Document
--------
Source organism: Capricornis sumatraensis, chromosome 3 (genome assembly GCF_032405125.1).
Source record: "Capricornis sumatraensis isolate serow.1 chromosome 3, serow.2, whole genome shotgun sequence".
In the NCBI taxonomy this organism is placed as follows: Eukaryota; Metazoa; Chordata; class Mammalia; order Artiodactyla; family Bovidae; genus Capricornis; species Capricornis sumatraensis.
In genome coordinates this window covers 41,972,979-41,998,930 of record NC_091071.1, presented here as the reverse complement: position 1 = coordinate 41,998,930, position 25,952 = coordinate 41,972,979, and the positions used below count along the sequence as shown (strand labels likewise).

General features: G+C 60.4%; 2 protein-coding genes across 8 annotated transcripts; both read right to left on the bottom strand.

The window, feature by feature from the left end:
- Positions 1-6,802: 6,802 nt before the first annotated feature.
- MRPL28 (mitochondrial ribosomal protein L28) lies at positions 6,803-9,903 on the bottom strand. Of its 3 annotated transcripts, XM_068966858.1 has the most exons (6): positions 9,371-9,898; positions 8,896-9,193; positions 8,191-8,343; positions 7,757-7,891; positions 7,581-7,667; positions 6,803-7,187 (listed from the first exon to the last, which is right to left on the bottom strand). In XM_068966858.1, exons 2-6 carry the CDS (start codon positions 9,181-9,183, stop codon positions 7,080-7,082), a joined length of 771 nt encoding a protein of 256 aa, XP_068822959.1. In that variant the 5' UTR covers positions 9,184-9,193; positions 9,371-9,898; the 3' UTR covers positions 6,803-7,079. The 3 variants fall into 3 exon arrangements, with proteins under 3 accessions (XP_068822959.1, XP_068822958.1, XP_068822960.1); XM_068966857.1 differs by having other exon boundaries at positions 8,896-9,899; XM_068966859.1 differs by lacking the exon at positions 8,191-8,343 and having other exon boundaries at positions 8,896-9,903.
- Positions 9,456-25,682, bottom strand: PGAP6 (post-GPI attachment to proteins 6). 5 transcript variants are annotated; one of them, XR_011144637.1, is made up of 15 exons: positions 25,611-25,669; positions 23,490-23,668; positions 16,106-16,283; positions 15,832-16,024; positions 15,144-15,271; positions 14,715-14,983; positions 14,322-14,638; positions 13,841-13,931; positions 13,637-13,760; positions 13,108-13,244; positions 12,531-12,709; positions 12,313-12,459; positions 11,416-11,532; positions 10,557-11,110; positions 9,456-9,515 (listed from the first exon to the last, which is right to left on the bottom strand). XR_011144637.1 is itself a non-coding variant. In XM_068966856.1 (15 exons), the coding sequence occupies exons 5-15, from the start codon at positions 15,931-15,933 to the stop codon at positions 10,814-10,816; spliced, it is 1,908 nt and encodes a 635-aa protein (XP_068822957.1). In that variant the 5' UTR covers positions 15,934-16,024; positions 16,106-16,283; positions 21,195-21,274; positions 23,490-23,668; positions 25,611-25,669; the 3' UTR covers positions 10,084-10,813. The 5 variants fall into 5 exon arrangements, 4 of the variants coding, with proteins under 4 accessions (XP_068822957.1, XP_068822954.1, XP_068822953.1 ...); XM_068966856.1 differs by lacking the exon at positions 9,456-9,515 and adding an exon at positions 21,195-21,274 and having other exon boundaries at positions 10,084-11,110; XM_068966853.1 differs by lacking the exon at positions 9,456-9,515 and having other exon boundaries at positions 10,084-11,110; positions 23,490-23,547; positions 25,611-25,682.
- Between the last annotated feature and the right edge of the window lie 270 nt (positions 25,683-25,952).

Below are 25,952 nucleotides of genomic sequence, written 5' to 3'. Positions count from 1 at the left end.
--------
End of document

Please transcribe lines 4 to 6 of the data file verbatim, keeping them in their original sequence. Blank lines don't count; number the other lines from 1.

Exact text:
In genome coordinates this window covers 41,972,979-41,998,930 of record NC_091071.1, presented here as the reverse complement: position 1 = coordinate 41,998,930, position 25,952 = coordinate 41,972,979, and the positions used below count along the sequence as shown (strand labels likewise).

General features: G+C 60.4%; 2 protein-coding genes across 8 annotated transcripts; both read right to left on the bottom strand.

The window, feature by feature from the left end: